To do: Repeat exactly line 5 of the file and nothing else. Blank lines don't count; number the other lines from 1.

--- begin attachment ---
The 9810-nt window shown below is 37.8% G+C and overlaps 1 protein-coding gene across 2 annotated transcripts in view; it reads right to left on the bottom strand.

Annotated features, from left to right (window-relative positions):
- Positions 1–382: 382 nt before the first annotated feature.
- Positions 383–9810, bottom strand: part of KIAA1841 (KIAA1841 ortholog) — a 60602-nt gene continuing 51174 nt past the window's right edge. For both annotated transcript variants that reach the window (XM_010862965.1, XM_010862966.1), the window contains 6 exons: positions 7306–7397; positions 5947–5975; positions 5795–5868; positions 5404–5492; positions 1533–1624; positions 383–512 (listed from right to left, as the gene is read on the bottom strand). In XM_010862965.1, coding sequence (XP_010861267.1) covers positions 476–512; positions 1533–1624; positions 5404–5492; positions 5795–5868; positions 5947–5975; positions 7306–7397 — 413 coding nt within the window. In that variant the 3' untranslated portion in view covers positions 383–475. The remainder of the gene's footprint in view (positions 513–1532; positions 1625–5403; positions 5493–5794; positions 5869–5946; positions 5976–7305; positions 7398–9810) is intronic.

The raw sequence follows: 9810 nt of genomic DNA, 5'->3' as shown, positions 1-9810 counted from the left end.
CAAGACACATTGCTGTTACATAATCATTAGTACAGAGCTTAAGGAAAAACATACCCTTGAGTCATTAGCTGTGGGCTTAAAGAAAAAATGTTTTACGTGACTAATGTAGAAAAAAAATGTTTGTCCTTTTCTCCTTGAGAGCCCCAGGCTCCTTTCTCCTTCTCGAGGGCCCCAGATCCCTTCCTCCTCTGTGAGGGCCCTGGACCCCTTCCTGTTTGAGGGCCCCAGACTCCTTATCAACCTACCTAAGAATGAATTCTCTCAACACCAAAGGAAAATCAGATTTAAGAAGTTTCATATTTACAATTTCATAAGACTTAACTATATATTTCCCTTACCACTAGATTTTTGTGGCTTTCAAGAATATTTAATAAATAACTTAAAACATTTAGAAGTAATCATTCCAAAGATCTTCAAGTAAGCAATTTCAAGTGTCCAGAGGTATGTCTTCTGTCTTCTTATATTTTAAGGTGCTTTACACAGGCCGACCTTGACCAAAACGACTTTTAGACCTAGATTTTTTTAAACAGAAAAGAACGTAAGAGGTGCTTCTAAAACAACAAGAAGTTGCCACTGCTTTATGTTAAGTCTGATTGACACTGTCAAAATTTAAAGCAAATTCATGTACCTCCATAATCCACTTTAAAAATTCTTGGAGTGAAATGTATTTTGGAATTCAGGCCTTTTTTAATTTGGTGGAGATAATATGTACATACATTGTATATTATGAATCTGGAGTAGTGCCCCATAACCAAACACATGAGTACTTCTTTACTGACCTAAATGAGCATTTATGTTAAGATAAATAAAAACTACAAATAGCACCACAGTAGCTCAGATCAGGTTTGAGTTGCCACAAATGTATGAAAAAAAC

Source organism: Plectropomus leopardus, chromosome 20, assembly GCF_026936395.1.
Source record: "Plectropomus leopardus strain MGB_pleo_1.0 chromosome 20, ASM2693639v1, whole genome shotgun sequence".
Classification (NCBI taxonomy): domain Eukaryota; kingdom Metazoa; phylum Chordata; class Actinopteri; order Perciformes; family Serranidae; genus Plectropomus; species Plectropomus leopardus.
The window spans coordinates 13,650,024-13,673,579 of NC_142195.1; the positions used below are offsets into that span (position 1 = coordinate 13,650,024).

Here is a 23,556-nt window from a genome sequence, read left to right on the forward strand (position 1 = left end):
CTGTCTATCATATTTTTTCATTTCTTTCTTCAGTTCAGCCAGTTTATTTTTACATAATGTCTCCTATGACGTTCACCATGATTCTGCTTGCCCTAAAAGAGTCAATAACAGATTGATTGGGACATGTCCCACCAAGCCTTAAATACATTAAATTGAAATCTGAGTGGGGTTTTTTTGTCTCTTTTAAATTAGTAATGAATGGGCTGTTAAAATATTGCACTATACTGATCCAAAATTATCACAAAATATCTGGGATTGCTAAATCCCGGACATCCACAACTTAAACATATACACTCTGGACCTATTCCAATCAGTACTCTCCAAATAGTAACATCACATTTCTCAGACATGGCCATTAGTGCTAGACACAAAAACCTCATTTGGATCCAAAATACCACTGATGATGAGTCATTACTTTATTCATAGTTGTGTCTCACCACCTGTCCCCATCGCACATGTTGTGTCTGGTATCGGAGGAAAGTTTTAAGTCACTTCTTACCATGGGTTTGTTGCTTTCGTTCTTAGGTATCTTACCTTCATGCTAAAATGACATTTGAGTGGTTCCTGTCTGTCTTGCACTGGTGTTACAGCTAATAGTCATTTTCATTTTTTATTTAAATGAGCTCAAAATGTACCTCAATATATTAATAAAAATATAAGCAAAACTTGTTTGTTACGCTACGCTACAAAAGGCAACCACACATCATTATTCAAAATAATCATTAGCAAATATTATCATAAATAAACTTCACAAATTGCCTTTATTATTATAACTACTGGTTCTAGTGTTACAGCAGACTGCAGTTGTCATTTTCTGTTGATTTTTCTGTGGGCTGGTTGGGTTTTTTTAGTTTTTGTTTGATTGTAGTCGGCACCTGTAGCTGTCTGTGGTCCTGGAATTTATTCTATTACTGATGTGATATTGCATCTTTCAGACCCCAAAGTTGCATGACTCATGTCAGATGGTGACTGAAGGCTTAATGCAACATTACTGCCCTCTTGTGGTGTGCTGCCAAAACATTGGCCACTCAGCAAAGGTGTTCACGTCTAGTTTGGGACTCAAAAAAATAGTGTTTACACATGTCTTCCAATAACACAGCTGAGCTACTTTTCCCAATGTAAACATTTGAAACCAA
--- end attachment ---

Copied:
The raw sequence follows: 9810 nt of genomic DNA, 5'->3' as shown, positions 1-9810 counted from the left end.